Tuesday, June 25, 2019

Review of "The Tree Of Life," by Peter Sis

Review of

The Tree Of Life, by Peter Sis ISBN 9780374456283

Five out of five stars

 Charles Darwin literally used evolution to produce a revolution in scientific thought. Despite the overwhelming evidence in favor of the evolution of species, it is a battle that continues to be fought. Debates still take place in the United States over whether it should even be taught in the public schools. This book is a brief biography of Charles Darwin and there are some very disturbing notes.

 Using excerpts from Darwin’s diary as well as facts about the “Beagle” and entries from the ship’s log, maps and images, this is a short but excellent rendition of the life of Darwin. It is also a look into his thought processes as he converted his observations and experiences into a sound and justified scientific theory.

There are also passages about how Darwin explored the lands that he visited. An expedition up into the Andes to 12,000 feet, crossing the Andes through the Portillo Pass, climbing Mount Wellington in Tasmania and camping on the open plains.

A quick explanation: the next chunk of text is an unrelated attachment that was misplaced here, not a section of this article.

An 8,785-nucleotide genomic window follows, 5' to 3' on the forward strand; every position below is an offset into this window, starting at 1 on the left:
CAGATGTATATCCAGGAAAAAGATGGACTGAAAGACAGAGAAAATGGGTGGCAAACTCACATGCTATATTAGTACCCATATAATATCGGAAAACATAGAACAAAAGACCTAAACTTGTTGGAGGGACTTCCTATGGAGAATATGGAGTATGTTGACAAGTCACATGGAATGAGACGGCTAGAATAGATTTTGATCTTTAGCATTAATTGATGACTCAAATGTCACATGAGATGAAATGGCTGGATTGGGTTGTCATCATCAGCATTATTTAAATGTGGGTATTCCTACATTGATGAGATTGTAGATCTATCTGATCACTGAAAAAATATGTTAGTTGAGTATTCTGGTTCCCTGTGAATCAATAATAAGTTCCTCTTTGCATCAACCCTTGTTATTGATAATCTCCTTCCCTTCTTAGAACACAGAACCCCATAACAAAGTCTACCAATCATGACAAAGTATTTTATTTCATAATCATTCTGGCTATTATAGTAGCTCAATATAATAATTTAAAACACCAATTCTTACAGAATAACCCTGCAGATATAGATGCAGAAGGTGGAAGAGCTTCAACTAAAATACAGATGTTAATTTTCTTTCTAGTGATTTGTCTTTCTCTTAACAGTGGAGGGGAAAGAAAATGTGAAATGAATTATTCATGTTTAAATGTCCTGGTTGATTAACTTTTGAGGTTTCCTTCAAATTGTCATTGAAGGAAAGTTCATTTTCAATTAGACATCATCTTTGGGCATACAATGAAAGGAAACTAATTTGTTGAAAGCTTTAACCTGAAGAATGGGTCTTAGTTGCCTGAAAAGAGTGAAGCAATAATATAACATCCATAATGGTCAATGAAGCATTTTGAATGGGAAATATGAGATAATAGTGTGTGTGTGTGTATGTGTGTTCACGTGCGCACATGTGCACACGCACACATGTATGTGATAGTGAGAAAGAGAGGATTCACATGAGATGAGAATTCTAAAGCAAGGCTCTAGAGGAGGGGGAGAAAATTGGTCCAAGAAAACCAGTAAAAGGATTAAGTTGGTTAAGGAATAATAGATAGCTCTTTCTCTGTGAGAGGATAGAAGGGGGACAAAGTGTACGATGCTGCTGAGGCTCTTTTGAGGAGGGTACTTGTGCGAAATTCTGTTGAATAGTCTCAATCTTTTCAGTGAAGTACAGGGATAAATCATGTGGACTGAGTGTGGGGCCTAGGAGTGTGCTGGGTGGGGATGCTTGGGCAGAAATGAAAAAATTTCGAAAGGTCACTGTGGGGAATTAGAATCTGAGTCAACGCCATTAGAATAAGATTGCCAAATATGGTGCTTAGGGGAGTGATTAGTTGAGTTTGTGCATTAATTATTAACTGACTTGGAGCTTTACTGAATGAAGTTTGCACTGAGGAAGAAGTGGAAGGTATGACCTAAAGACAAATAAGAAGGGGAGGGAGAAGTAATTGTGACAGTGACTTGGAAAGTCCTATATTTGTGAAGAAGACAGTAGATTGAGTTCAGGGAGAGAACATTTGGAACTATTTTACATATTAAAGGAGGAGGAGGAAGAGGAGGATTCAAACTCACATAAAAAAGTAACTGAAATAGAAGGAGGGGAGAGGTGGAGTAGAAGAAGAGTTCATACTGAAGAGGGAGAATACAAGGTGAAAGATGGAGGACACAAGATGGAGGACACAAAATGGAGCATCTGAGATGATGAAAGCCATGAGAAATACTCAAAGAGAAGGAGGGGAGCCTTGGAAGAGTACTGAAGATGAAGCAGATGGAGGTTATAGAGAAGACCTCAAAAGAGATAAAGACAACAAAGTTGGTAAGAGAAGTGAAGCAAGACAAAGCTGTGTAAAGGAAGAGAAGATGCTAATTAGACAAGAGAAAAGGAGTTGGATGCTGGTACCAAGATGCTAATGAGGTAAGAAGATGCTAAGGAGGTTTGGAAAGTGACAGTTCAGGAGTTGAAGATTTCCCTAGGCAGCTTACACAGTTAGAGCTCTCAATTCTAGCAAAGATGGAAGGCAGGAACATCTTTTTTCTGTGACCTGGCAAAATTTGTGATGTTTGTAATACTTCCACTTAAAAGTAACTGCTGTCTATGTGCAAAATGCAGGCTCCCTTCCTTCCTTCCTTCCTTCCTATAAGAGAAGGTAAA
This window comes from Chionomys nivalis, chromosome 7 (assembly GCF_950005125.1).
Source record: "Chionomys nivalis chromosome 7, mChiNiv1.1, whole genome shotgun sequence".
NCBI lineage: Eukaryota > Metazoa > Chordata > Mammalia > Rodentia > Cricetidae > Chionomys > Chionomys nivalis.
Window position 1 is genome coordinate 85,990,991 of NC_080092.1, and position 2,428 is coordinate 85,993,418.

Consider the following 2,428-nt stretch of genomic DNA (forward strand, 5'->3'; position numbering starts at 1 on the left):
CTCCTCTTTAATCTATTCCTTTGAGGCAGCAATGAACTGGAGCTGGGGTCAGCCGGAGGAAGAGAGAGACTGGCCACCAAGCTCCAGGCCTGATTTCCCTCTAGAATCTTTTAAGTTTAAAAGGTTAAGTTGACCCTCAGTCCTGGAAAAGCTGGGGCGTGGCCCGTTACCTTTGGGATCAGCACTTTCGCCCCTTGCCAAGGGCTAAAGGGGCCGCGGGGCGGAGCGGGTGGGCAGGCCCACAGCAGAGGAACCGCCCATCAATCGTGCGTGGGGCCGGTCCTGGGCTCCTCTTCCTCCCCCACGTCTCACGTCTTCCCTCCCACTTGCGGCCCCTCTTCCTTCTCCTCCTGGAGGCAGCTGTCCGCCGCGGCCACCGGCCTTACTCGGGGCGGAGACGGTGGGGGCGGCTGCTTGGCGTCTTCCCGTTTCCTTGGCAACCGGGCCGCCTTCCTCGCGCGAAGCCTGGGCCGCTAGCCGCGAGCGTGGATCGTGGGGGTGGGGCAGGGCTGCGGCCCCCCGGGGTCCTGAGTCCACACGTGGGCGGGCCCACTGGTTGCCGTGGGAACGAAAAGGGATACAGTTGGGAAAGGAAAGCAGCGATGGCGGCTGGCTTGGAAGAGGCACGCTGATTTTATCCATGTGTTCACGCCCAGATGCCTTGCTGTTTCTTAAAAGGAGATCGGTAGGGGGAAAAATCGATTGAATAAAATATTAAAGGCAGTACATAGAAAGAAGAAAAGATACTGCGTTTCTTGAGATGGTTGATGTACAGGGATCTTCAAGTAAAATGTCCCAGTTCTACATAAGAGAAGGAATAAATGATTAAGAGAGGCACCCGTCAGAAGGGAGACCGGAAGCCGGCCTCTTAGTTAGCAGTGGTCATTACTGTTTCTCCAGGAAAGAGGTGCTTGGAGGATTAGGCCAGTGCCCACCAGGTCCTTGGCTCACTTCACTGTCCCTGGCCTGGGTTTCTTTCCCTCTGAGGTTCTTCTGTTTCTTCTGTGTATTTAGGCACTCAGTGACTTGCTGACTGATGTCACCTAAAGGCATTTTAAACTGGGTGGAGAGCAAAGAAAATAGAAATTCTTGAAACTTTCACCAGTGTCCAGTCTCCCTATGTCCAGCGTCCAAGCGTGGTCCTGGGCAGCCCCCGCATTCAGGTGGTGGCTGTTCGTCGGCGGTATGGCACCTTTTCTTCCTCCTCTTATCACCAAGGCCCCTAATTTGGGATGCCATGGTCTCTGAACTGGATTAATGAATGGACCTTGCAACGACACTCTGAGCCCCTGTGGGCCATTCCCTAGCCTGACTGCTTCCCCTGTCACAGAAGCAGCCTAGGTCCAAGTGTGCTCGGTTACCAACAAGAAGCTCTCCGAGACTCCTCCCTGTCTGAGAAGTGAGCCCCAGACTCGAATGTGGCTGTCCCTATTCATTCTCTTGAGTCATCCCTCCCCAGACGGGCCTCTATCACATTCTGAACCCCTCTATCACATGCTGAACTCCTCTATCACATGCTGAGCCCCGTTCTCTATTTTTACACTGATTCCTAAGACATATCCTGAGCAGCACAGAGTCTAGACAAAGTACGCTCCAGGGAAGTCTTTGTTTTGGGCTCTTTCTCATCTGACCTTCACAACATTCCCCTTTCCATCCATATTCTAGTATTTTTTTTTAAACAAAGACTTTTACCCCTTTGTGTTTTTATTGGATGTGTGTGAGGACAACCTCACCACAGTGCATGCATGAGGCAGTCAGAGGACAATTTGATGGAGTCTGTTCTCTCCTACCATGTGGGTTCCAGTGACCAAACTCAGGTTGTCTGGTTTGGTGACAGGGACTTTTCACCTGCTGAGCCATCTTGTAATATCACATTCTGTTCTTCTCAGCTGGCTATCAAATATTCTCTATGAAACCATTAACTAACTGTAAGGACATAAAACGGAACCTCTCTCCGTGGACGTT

Along with his work that led to his theory, Darwin puts down some notes that are unfortunately historically accurate. There are the sentences, “Meet General Rosas – hired by Argentinian government to exterminate the Indians. I am a witness but can do nothing.” While describing his experiences in Australia, there are the two journal entries, “Again troubled by the treatment of aborigines” and “Wherever the European would tread, death seems to pursue the aboriginal.”

 This is the best book about the life and scientific work of Charles Darwin written for young people that I have ever encountered. It is a work that can and should be read by people of all ages and is a worthy addition to all libraries.

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